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Past Grants - Zambia Water Pump Project

Madaliso Primary Water Project

Project Details

Volunteer Coordinator
Carol Beck
Benefiting Organization

Madaliso Primary Community school

Project Description

Madaliso Primary Community school in a small rural community near Chipata, Zambia does not have a sustainable water supply at their school. The goal of this grant is to help the school get an electric water pump.  The school has 1016 students and eight volunteer teachers two act as administrators. Since the electric pump in the borehole was struck by lightning in February 2022, students walk from the school to a community well to get drinking water. The community well is 2 meters in depth, primarily sourced by rainwater and dries up in the dry summer/season. Currently it is the dry season and there is no water. The community and students rely on the school well during the dry season. Students will have greater ability to focus on studies if they aren’t thirsty and don’t have to walk to a community well to fetch water. Safe drinking and washing water will impact the health and learning of individual students’ families and the community. Community members are working with local businesses to get help with pump installation and or funding to install a pump and lightning arrestor.  Funding is needed as the community members live in poverty.


Chipata Zambia is a peri-urban community with a population of approximately 500,000 in the Eastern Province of Zambia. It is an agricultural community and work/employment is variable depending on the growing season. The eastern province of Zambia accounted for 19.61 per cent of the total agricultural production in Zambia with maze and sunflower being the major crops. Maize is the principal cash crop of cropped land as well as the main staple crop. Sunflower is processed into oil used for cooking. The agricultural sector in Zambia supports the livelihoods of 85% of the population.

 As the rural area outside Chipata grew, so did the need for a school. The rural community rallied together and worked to obtain funding from a Japanese organization to build a school.  In November 2020, Madaliso Primary Community school was erected along with a borehole and electric pump. The school has no electricity and solar panels were installed to supply energy to run the electric pump. The water pump was working well until it was struck by lightning in January 2022.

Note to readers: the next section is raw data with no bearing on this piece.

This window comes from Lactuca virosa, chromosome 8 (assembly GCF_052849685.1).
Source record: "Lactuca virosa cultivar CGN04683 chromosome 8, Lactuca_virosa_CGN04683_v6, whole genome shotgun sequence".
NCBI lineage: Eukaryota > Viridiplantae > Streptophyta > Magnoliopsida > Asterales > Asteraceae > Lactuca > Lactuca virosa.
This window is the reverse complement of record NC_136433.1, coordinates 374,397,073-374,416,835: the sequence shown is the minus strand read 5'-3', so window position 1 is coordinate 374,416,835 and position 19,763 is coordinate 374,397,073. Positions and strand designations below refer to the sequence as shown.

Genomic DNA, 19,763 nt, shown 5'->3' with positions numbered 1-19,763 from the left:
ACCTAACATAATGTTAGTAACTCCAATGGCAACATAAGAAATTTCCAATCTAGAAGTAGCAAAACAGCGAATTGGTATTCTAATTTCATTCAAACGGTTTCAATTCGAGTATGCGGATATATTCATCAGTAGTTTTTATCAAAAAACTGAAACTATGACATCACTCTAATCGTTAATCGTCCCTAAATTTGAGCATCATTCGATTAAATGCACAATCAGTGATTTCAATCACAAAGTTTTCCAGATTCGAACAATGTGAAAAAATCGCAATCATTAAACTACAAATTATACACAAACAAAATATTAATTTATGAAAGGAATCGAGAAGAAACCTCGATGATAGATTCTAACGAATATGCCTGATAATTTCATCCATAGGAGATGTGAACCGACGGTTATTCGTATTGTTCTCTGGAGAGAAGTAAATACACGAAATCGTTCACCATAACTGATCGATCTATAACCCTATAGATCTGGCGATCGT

Madaliso Primary Community School teaches early childhood to grade 8. There are a total of 1016 students, 505 girls and 511 boys. Many of the students are orphans. There are eight volunteer teachers total, with two of them acting in administrative roles in addition to teaching responsibilities. Teacher to student ratio is 1:127.  Teachers earn $200 Kwacha/month, the equivalent of $12.30 USD.  

Peace Corps Response Volunteer’s work with Madaliso school and with the Madaliso Community to help integrate the Comprehensive Sexuality Education (CSE) Program into their school. The goal of CSE is to decrease human immunodeficiency syndrome (HIV),  sexually transmitted infections (STI's), unplanned pregnancies and gender based violence. Both the school and community are very supportive of CSE and have been relentless supporters of education in general. Unfortunately, education and health are being compromised without a secure water supply.

 Without a functional water pump for the borehole, students have been walking from the school to a community well. The community well is 2 meters in depth and primarily sourced by rainwater. Using tins with ropes attached, they draw water from the well and take it back to the school for drinking. They have no water to wash their hands. The water in the shallow community well dries up in summer/dry season and community members along with the students, have been relying on the school water supply.

Currently it is the dry season in Zambia and the community dried up approximately 2 months ago. There is no water left to draw. Water sourced from boreholes are more reliable and safer than shallow wells. Typically, they do not dry up in the summer/dry season and there is less chance of contamination since it is a deeper well.


Project Update – Dec, 2022

Project Outcomes


We were able to complete the solar pump installation before the Christmas deadline. The school and local community now has a secure resource for water, which allows the students and the community to focus on education and allow for overall better health outcomes. There was $100 remaining in the budget which was used for building repairs and repair of a water line that connects to the outside faucet.